Media appear to miss big picture on environment

Media coverage of environmental issues differs from one nation to the next. In North Korea for example it would be non-existent, whilst in a free country like New Zealand the media are able to research and report on it with relative ease then. So are we, the public, who rely on the fourth estate being told all that we need to know about the environment?

But how often do we hear about less sexy stories such as the leakage of toxic substances from e-waste into our ground water system? How often do see discussion of the ecological footprint that measures our use of resources? how often do we talk about acid rain or even the acidification of the oceans?

These are background issues going on. They are not sexy in the sense of being appealing to a reporter. The reporter might not have an editor who terribly cares for particular aspects of the environment, thus, even though they might be key parts of the bigger picture, these issues continue to be ignored. Perhaps there is also a bit of self censorship going on. A reporter makes their name by the number of articles they can get to air. If they find that their articles are not being accepted by the editor, it is reasonable to assume they will look for subjects that they can report on, where a reporter can get exposure.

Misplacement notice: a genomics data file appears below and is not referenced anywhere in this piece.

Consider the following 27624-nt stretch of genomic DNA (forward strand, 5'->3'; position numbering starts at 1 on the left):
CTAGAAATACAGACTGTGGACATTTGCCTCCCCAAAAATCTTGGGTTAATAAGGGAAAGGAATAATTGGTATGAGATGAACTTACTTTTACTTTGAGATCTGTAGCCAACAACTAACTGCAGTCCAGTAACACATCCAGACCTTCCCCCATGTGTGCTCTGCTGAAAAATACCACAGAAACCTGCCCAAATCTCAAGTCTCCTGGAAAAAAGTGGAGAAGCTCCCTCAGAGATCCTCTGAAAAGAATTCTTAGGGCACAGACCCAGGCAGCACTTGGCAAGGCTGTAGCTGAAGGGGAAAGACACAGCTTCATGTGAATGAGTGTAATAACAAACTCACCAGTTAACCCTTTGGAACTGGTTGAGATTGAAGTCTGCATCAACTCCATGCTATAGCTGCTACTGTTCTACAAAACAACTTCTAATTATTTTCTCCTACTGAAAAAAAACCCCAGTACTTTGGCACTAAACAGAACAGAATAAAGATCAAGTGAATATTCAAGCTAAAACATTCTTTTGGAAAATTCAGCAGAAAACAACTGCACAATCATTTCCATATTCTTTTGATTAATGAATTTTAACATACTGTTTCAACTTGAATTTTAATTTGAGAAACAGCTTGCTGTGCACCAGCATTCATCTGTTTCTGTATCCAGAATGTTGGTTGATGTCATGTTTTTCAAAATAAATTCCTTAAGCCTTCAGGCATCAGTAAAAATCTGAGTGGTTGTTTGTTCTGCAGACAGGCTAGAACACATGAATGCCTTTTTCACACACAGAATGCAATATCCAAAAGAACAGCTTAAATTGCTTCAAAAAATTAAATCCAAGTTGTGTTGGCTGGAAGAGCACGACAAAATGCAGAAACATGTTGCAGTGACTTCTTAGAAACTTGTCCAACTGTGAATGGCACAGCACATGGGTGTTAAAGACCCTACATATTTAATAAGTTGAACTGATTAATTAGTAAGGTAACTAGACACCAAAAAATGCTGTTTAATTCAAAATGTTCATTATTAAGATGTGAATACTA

In New Zealand the sexiest issues are fresh water and climate change. We all want clean water to drink. We know that nitrates getting into the ground water and into surface waterways contaminates the water. We know that cattle in water ways tend to defecate and urinate, which may introduce micro organisms (tiny pieces of poo)into waterways. The perception (both true and false – or exaggerated)about drinking water with such organism in it is obviously going to generate public angst.